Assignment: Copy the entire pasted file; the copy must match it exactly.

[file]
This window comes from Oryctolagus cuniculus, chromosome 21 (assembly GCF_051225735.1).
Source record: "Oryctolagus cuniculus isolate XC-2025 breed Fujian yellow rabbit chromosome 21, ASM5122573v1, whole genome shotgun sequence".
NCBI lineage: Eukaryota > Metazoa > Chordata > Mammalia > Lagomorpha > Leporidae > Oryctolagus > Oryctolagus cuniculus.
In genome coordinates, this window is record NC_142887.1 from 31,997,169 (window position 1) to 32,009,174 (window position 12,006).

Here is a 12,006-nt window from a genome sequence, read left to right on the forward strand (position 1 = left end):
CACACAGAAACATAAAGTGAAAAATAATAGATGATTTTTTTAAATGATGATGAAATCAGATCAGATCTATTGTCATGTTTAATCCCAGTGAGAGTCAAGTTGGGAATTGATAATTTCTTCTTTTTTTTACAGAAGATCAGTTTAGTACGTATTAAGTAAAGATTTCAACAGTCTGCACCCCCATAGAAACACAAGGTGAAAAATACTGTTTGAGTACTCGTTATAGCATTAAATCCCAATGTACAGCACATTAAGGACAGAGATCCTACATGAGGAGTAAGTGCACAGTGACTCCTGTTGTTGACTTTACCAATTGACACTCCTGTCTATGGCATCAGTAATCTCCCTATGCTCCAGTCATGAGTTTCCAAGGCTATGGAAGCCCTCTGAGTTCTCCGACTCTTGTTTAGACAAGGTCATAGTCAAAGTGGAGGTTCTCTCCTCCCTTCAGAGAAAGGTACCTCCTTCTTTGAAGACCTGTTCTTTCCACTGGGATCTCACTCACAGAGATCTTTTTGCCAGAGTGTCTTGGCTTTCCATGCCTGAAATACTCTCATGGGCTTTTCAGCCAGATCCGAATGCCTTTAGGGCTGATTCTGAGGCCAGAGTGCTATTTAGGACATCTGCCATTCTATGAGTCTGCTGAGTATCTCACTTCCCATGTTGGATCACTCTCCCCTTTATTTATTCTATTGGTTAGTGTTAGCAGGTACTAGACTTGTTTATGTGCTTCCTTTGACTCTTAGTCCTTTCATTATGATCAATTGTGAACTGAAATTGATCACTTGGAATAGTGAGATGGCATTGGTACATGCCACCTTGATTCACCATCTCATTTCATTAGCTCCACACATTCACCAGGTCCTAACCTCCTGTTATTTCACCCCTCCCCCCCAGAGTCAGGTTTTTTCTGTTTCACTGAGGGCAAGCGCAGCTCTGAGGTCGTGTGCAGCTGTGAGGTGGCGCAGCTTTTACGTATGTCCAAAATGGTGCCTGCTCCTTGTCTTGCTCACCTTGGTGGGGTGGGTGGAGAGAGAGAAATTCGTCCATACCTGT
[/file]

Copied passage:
This window comes from Oryctolagus cuniculus, chromosome 21 (assembly GCF_051225735.1).
Source record: "Oryctolagus cuniculus isolate XC-2025 breed Fujian yellow rabbit chromosome 21, ASM5122573v1, whole genome shotgun sequence".
NCBI lineage: Eukaryota > Metazoa > Chordata > Mammalia > Lagomorpha > Leporidae > Oryctolagus > Oryctolagus cuniculus.
In genome coordinates, this window is record NC_142887.1 from 31,997,169 (window position 1) to 32,009,174 (window position 12,006).

Here is a 12,006-nt window from a genome sequence, read left to right on the forward strand (position 1 = left end):
CACACAGAAACATAAAGTGAAAAATAATAGATGATTTTTTTAAATGATGATGAAATCAGATCAGATCTATTGTCATGTTTAATCCCAGTGAGAGTCAAGTTGGGAATTGATAATTTCTTCTTTTTTTTACAGAAGATCAGTTTAGTACGTATTAAGTAAAGATTTCAACAGTCTGCACCCCCATAGAAACACAAGGTGAAAAATACTGTTTGAGTACTCGTTATAGCATTAAATCCCAATGTACAGCACATTAAGGACAGAGATCCTACATGAGGAGTAAGTGCACAGTGACTCCTGTTGTTGACTTTACCAATTGACACTCCTGTCTATGGCATCAGTAATCTCCCTATGCTCCAGTCATGAGTTTCCAAGGCTATGGAAGCCCTCTGAGTTCTCCGACTCTTGTTTAGACAAGGTCATAGTCAAAGTGGAGGTTCTCTCCTCCCTTCAGAGAAAGGTACCTCCTTCTTTGAAGACCTGTTCTTTCCACTGGGATCTCACTCACAGAGATCTTTTTGCCAGAGTGTCTTGGCTTTCCATGCCTGAAATACTCTCATGGGCTTTTCAGCCAGATCCGAATGCCTTTAGGGCTGATTCTGAGGCCAGAGTGCTATTTAGGACATCTGCCATTCTATGAGTCTGCTGAGTATCTCACTTCCCATGTTGGATCACTCTCCCCTTTATTTATTCTATTGGTTAGTGTTAGCAGGTACTAGACTTGTTTATGTGCTTCCTTTGACTCTTAGTCCTTTCATTATGATCAATTGTGAACTGAAATTGATCACTTGGAATAGTGAGATGGCATTGGTACATGCCACCTTGATTCACCATCTCATTTCATTAGCTCCACACATTCACCAGGTCCTAACCTCCTGTTATTTCACCCCTCCCCCCCAGAGTCAGGTTTTTTCTGTTTCACTGAGGGCAAGCGCAGCTCTGAGGTCGTGTGCAGCTGTGAGGTGGCGCAGCTTTTACGTATGTCCAAAATGGTGCCTGCTCCTTGTCTTGCTCACCTTGGTGGGGTGGGTGGAGAGAGAGAAATTCGTCCATACCTGT